China accused of decade of cyber espionage in Asia

An advanced group of cyber criminals that may be backed by the Chinese state has targeted governments and companies in India and Southeast Asia since 2004, a major online security company reported Monday.

FireEye intelligence experts said "APT 30" was a hacking squad with one of the world's longest track records of cyber espionage. They said they believed the group was "state-sponsored—most likely by China," based on the use of Chinese terms in malware and the targets chosen, which aligned with Beijing's political and military concerns.

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"APT30 predominantly targets entities that may satisfy governmental intelligence collection requirements," said FireEye in the report, highlighting that the "vast majority" of victims were in Southeast Asia.

"Much of their social engineering efforts suggest the group is particularly interested in regional political, military, and economic issues, disputed territories, and media organizations and journalists who report on topics pertaining to China and the government's legitimacy," it added.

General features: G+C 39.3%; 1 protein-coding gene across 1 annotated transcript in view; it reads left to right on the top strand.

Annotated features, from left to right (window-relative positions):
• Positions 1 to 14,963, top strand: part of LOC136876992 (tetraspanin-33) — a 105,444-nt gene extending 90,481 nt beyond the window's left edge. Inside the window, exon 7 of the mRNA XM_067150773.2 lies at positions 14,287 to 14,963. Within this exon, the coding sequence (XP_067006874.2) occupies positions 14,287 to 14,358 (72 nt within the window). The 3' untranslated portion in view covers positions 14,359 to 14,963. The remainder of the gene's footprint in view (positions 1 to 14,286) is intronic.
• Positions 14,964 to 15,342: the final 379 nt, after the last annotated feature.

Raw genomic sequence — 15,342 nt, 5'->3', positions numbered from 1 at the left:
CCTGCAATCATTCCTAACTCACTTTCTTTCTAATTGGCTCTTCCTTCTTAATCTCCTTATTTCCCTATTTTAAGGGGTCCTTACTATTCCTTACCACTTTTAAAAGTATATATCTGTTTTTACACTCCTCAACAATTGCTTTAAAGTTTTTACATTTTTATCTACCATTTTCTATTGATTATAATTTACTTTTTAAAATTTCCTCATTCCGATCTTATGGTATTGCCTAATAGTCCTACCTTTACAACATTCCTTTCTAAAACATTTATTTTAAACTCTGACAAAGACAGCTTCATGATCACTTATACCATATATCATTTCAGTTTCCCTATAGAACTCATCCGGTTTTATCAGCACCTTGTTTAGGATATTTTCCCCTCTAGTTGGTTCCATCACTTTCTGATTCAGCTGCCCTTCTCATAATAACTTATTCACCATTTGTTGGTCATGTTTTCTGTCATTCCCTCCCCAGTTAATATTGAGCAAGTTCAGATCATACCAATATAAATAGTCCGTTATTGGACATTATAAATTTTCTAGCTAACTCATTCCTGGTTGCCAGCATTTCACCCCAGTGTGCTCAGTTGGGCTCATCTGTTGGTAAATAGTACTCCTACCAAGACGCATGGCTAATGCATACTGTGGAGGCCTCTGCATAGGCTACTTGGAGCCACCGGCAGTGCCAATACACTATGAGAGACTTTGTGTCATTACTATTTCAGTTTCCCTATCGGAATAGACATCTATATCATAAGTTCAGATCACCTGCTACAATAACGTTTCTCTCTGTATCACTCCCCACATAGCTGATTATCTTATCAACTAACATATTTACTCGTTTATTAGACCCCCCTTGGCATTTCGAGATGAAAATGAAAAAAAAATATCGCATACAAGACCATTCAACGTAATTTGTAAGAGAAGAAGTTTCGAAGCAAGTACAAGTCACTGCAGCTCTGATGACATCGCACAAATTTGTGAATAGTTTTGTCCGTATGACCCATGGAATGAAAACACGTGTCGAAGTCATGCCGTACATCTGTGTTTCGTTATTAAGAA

FireEye said it had analyzed over 200 malware samples and found that the group had managed to overcome "air-gapped networks"—when a computer network is physically isolated from unsecure networks to ensure highly-sensitive information remains safe.

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China has previously been accused of cyber espionage, including by the U.S. government.

In 2014, the U.S. Justice Department filed criminal charges against hackers in the Chinese military, who it said had targeted American companies such as Alcoa.